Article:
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Space Technology

  • NASA’s SDO captures huge solar flares in gorgeous GIF

    Human beings might be under siege thanks to the current tropical weather on Earth, but in space, the Sun's atmosphere is seemingly more active than normal too. NASA's SDO (Solar Dynamics Obervatory) recorded two massive solar flares that erupted from the star's surface Wednesday, both the most intense the organisation has seen since 2008. GIF: NASA/Goddard/SDO "Solar flares are powerful bursts of radiation," NASA explains. "Harmful radiation from a flare cannot pass through Earth's atmosphere to physically affect humans on the ground, however -- when intense enough -- they can disturb the atmosphere in the layer where GPS and communications signals travel." And that...

  • Hubble delivers hints of water in Earth-like TRAPPIST-1 system

    Earlier this year, NASA announced the discovery of seven Earth-sized planets orbiting an ultra-cool dwarf star, called TRAPPIST-1. The find meant that TRAPPIST-1 was among the star systems with the largest number of Earth-sized planets. Now, an international team has used the Hubble space telescope to estimate the chances of water on the planets -- and the results are encouraging. "The results suggest that the outer planets of the system might still harbour substantial amounts of water. This includes the three planets within the habitable zone of the star, lending further weight to the possibility that they may indeed be habitable," read a...

  • Cassini takes deepest dip into Saturn before crashing

    NASA's Cassini space probe is less than a month away from crashing into Saturn as part of its Grand Finale, but this week will see the probe take its closest look at the ringed world yet. The Grand Finale portion of Cassini's mission started on 22 April and sees the probe complete 21 orbits around Saturn before plunging into the gas giant on the 22nd orbit (set for 15 September). Now, the space agency has confirmed that the probe has started its 20th orbit, set to be its lowest orbit before the final one. We’ve begun #GrandFinale orbit #20, which will include the deepest...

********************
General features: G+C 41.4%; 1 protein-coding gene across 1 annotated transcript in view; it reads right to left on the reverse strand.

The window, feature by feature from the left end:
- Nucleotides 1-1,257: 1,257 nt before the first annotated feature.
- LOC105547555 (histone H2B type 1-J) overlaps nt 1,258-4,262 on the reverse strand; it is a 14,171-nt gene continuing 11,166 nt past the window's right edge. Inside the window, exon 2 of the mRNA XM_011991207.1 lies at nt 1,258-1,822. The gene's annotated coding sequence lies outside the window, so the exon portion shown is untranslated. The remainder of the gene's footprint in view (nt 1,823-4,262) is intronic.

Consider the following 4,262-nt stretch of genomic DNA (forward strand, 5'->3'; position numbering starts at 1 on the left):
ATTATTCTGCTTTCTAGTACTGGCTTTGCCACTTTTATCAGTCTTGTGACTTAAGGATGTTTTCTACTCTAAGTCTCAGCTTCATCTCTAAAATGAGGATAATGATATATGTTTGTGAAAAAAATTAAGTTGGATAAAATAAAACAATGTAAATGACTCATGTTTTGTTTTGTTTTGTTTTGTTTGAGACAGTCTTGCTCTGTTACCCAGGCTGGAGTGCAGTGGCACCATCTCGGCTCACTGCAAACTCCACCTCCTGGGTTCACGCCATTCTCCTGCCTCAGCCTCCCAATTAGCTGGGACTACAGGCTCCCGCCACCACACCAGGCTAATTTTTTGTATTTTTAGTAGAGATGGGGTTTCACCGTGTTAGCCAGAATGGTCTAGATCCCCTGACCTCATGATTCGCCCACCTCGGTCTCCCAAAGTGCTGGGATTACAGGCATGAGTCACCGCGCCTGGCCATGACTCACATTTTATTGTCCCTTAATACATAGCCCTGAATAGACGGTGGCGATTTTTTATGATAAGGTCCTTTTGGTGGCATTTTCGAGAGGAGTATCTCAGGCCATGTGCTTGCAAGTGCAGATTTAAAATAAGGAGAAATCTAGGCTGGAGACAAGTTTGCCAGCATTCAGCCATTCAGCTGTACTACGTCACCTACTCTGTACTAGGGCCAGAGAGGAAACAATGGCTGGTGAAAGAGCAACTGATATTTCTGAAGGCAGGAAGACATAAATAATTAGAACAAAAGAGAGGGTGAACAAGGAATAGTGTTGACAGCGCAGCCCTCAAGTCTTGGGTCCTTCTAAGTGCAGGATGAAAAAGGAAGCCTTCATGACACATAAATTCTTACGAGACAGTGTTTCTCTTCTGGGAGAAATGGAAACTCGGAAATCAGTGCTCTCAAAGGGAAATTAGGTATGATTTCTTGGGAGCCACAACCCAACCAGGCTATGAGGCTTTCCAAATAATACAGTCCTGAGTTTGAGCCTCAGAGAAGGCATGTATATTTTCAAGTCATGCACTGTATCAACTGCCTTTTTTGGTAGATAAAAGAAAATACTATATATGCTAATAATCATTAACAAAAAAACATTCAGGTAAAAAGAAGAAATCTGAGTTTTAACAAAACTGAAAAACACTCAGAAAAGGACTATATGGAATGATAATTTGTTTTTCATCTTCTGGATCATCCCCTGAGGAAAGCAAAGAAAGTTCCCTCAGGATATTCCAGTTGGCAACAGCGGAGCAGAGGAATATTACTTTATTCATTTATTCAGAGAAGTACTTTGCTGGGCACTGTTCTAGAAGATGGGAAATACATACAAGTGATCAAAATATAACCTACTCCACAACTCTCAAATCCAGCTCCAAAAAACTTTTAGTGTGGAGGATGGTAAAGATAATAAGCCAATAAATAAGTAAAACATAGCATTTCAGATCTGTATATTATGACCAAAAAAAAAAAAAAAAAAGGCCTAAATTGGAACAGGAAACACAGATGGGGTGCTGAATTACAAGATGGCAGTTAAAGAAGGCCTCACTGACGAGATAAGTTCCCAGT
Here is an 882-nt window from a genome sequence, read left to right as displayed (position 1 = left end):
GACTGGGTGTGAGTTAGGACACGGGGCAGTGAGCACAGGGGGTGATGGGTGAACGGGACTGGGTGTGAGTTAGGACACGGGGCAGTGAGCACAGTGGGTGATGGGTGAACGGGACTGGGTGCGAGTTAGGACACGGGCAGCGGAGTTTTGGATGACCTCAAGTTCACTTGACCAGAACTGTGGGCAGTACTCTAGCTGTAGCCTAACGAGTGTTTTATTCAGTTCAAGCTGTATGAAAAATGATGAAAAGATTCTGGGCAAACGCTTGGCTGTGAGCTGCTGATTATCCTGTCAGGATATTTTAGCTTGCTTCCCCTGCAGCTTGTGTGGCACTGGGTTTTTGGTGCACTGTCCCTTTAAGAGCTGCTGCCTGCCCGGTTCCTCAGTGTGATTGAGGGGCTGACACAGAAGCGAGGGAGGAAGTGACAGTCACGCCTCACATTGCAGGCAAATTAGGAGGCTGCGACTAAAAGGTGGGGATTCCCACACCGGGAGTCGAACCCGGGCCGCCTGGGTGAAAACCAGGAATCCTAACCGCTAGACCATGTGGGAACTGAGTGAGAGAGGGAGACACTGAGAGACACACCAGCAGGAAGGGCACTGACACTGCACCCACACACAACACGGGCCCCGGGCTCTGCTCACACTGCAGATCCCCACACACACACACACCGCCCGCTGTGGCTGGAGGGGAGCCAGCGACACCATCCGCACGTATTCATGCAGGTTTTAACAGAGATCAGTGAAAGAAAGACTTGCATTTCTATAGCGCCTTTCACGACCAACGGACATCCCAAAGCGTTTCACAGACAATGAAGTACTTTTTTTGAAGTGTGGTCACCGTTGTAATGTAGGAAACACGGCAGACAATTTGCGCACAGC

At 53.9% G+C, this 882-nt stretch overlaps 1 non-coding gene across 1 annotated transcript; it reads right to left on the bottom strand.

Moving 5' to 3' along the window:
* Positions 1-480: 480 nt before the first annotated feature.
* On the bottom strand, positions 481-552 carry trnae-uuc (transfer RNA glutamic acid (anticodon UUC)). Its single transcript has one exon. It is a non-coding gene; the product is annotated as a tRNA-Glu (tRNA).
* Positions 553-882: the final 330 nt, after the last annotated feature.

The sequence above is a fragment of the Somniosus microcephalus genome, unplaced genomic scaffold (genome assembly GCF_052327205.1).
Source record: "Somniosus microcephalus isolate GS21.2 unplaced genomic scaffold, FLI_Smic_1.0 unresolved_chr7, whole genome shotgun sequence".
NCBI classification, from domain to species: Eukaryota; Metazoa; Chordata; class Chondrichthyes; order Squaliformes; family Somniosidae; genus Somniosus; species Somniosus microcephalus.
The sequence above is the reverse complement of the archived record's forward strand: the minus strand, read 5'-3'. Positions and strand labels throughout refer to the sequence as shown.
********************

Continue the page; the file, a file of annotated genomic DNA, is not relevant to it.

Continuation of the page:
• Solar Eclipse 2017: America’s doggos prepare on Instagram

    In a few minutes, the Earth's Moon will begin its rude obstruction of the Sun, covering much of the central United States in darkness for just a few seconds. Yes, today's the day of the first total solar eclipse to affect the US mainland in over a century, with the next expected in 2024. And the hype is real. It's a big occasion, for scientists wishing to study the Sun's atmosphere, and the common astronomer just wishing to snap a picture or two or to simply say that "they were there". Among the latter, it seems, are America's dogs. In preparation of the...